“Once they get what they want, they won’t love you anymore.” “Once you speak the truth, they won’t love you anymore.”

Did someone ever say those words explicitly to me? Not that I can remember. But children are experts on picking up on what’s left unsaid, especially in abuse.

I say “again” also because I realize that in all of the abandonment I have experienced, it was the moment of abandoning myself that hurt the most. I don’t think I could have broken silence before now without it actually hurting my healing more than helping it. But there’s a part of me that realizes how absurdly long it took me to stand up for myself—to face my Underworld Goddess. Now that I’ve done what she asked me to do, I wonder, “What next?”

I get no answer, and that is where my greatest pain lies. My fear of abandonment comes to rest at its root. Twenty years of grief have finally been set free, but the child of grief is nowhere to be found. I have accumulated a host of archetypes within myself to whom I can turn for support in almost any given moment…except in this moment, when all I can say to myself is, “please don’t leave me here alone.”

Finding the Silver Lining in the Black Cloud of Fear

Of all the “negative” emotions that I’ve reclaimed, I think I’ve been mulling over fear the most. At one point, I would have almost said that it was the only emotion that was truly negative, but I cringed to hold such a double standard for myself.

Usually when I try to reclaim a “negative emotion,” I try to brain my way to finding constructive uses for that emotion. Perhaps I’ve done that to some extent with fear, .e.g. telling myself that it’s healthy to be afraid of jumping off of a ledge; however, I think this particular reclamation has been far more unconscious than conscious.

Still, I want to try to at least trace the outlines of the process even if I can’t fill in the details of how or when I moved from a negative association to a more neutral place.

In beginning my new job, I’ve faced some downright terrifying challenges. (By terrifying, I mean anything out of my element, from having to speak my mind to my supervisor to potentially having to call the police on a violent person. My brain hasn’t exactly done a stellar job of determining which fears are legitimate and which are ‘just discomfort’.) I’ve found myself having to think and act quickly without nearly as much training, knowledge, or confidence as I felt I needed in those moments.

It’s exhausting to encounter so much fear, and there were days I wondered if I was really cut out for human services.

However, I’ve discovered that it’s also incredibly empowering.

In moments when I’ve been faced with my fears and I had no other choice but to respond to them, I figured out how I wanted to deal with them pretty damn quickly. I wasn’t conscious of any sort of reclamation though; I didn’t have time to think through the implications of diving head first into the things that scared me.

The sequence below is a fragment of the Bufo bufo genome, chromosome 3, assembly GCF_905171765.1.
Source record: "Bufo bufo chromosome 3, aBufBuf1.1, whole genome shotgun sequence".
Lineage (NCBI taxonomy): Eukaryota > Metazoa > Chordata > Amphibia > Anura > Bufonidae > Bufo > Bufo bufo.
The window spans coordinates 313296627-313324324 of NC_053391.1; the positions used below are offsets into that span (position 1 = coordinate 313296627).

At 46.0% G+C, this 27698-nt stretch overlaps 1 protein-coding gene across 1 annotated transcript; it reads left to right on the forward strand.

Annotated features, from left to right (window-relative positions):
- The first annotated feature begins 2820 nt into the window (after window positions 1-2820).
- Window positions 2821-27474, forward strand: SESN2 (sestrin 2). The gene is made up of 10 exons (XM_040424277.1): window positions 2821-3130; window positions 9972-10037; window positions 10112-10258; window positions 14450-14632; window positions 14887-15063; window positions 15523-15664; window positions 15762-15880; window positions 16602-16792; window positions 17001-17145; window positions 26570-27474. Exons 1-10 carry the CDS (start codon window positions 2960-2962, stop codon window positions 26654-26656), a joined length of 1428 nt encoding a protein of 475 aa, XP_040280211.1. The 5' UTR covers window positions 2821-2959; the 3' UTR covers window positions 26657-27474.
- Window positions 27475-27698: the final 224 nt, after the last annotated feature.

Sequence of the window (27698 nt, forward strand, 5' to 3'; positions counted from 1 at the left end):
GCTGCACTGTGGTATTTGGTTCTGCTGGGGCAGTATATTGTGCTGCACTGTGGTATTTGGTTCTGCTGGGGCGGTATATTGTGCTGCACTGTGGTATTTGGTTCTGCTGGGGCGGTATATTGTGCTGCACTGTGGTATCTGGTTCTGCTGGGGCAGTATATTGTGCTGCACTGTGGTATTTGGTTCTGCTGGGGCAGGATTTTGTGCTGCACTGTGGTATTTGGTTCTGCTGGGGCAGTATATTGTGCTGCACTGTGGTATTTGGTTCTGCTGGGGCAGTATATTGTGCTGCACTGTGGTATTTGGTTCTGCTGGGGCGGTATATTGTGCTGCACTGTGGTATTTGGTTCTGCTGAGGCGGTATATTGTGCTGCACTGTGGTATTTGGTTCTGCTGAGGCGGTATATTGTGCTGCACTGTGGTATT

A large part of the reclamation must be attributed to Clarissa Pinkola Estes. In her analysis of the Bluebeard tale in Women Who Run With the Wolves, she talks about each person having an inner predator, a part of themselves that seeks to destroy or sabotage the self.

Rather than the typical self-help advice cajoling an individual to destroy or eradicate destructive parts of the psyche, Estes talks about recycling the inner predator into more positive expressions.

A few weeks after reading that chapter, I was preparing a ritual based on TWLOHA’s poignant Fears vs. Dreams campaign as a kind of ice-breaker for a group of women with whom I was planning on meeting. I wanted it to be more than just stating a fear and a dream with our names (boring!), so I had arranged to have us plant seeds in a flower pot to represent our dreams.

Initially, I also intended to have us all burn a paper with our fears written on them, a standard method for releasing; however, something in me rebelled against the idea of just getting rid of my fears, as if my vulnerabilities and sensitivities were some sort of refuse.

I noticed that my fear and dream for this project almost seemed connected to each other, like one was the shadow side of the other.

I remembered the Bluebeard story and was inspired with an alternative version for my ritual–burying. The act of putting (biodegradable) paper into a flower pot to break down and feed the seeds seemed like such a beautiful way to tie fears into dreams. By breaking down the fear, its power is taken away as a predator, allowing its nutritive qualities to be absorbed and transformed into something empowering rather than debilitating.

As much as fear can be (has been) the root of so much pain and intolerance and negativity, it’s also the root of courage. (No really, the idea of courage simply doesn’t work without fear’s presence.)

Granted, some fears are a little silly and need only be named to lose their power. But others are more legitimate, notifying me of when I might be in danger or when something valuable to me is at stake. Unfortunately, fear, as an emotion, doesn’t differentiate between silly and legitimate.

So long as I treat all fear as something that needs to be erased from my life, I remove its power to inform my decisions in positive ways, sabotaging my own ability to live courageously.

However, when I take the time to face my fear, name it, dismantle it, and recycle it, I create a way for fear to be a positive force in my life, not motivating my actions and decisions, but nurturing the places of hope and courage that do motivate my actions and decisions.

 

 

My Boobs Don’t Create a Stumbling Block for Your Marriage, but Your Beliefs Do.

It’s the summer, which unfortunately means that modesty police are out, shaming women for their bodies and lamenting the uncontrollable minds of men. There are far more blog posts right now about how women should dress than would be reasonable or desirable to read, but I have to admit that I can’t resist clicking on a handful of links that come across my newsfeed.